Morning Report: Credit risk is at post-crisis lows 3/21/17

Vital Statistics:

Last Change
S&P Futures 2373.8 3.5
Eurostoxx Index 378.3 0.6
Oil (WTI) 48.4 0.2
US dollar index 90.2  
10 Year Govt Bond Yield 2.49%
Current Coupon Fannie Mae TBA 101.703
Current Coupon Ginnie Mae TBA 102.98
30 Year Fixed Rate Mortgage 4.22

Stocks are up small this morning while bonds and MBS are flat.

We have no economic data this morning, but will have a lot of Fed-speak during the day.

CoreLogic took a look at credit risk of mortgages going back to 2001 and came up with an index to describe the credit risk of a typical mortgage, using things like credit scores, LTVs, and DTI ratios. Credit risk is now re-approaching the lows of 2011-2012. This is somewhat interesting as you would expect lenders to loosen standards as rates rise – basically using a larger credit box to offset some of the volume lost from refis. So far (this data is through December) we don’t have evidence of lenders doing that. Even the Ellie Mae data had a de minimus change in FICOs.

Speaking of increasing the credit box, we are seeing signs of life from the private label securitization market, which has largely been dormant since 2006. Angel Oak did a $148MM deal securitized by non-QM mortgages that got a AAA rating from Fitch. The new deals are much different than the past deals in that they documented, have large downpayments, and are much more overcollateralized than they were in the past. Part of the problem in bringing them back has simply been interest rates. Banks have been unable to structure anything that provides a high enough rate of return to interest the traditional MBS investor. As rates rise, that problem should go away. We are a long way from the no-no loans of 2005 – the typical loan is either a high quality jumbos or non-QM loans for the self-employed.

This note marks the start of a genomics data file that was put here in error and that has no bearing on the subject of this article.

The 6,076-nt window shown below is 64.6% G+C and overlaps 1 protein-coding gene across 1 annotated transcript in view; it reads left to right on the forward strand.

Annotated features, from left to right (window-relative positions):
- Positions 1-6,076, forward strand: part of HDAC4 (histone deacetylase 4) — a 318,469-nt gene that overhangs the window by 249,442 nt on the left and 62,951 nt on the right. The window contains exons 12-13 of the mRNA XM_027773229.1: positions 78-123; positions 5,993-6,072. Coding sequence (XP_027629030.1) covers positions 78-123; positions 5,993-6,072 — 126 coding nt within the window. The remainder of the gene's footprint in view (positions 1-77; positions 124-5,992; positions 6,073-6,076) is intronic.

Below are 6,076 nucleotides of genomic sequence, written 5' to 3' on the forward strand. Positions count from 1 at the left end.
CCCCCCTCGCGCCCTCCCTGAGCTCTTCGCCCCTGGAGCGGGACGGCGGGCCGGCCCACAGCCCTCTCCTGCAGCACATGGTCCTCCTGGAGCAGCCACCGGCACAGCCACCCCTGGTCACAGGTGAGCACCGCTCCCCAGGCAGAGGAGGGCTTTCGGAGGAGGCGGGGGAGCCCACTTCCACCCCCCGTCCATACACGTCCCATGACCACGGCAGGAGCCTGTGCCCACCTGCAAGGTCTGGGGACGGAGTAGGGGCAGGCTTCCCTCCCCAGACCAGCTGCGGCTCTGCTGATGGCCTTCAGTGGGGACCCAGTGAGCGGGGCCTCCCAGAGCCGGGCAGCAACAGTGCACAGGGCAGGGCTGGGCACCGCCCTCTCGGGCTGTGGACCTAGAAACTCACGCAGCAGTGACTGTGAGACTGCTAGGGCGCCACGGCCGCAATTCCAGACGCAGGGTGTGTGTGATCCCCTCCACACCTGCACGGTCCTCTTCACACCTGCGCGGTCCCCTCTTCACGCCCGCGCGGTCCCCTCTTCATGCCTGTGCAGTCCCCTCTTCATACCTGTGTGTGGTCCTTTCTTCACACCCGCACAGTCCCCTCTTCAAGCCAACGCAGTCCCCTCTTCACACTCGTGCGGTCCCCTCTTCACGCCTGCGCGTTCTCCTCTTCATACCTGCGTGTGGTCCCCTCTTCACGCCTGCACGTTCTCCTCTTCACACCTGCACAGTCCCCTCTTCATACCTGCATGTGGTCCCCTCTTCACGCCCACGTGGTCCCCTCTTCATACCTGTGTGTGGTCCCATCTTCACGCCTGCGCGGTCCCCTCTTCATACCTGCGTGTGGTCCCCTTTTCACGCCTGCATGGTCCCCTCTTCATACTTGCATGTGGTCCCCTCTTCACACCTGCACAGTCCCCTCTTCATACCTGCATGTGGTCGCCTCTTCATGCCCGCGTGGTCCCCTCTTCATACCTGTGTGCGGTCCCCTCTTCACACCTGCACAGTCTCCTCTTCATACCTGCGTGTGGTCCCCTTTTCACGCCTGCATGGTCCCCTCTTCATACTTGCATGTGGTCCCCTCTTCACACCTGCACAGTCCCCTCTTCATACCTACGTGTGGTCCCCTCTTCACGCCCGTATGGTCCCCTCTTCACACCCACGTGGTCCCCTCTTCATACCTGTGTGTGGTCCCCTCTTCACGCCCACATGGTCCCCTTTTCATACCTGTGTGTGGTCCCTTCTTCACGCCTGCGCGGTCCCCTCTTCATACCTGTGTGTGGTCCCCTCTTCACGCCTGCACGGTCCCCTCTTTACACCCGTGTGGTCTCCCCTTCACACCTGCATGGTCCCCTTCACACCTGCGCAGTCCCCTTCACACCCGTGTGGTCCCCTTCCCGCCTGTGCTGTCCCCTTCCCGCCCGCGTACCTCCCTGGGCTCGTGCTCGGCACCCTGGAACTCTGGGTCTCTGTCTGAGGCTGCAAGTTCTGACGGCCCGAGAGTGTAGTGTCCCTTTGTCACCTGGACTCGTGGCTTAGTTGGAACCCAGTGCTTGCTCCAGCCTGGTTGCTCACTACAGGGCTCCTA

17 Responses

  1. See hotair for a story on Feinstein and gorsuch. Poor staff works infuriates me.

    Like

  2. Stupefying.

    Like

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